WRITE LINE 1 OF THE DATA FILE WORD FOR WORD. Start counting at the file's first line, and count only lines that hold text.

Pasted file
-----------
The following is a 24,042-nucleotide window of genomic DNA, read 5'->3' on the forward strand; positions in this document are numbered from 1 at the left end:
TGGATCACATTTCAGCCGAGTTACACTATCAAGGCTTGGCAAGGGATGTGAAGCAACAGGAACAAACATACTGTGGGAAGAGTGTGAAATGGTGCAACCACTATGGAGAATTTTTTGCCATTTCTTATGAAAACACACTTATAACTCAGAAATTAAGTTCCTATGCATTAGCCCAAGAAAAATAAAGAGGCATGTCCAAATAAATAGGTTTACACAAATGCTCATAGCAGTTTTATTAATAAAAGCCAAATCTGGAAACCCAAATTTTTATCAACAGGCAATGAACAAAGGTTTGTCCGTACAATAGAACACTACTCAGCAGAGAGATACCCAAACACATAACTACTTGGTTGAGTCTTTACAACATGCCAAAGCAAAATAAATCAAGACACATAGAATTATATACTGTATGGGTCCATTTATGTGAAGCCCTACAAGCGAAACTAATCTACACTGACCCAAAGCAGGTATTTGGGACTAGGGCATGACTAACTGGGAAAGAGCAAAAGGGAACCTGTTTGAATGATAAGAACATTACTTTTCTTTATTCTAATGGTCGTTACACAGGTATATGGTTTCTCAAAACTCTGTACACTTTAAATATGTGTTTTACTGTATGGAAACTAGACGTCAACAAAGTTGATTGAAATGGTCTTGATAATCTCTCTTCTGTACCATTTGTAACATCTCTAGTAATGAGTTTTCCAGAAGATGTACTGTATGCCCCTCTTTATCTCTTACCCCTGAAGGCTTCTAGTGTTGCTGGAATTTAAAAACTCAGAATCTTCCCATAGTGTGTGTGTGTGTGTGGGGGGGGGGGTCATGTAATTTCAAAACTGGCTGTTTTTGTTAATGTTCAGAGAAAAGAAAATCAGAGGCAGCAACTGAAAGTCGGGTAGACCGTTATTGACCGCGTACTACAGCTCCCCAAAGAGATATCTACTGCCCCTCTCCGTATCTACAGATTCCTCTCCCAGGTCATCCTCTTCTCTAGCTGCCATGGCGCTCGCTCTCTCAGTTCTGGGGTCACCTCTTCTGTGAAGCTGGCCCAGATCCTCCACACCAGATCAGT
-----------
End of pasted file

The following is a 24,042-nucleotide window of genomic DNA, read 5'->3' on the forward strand; positions in this document are numbered from 1 at the left end: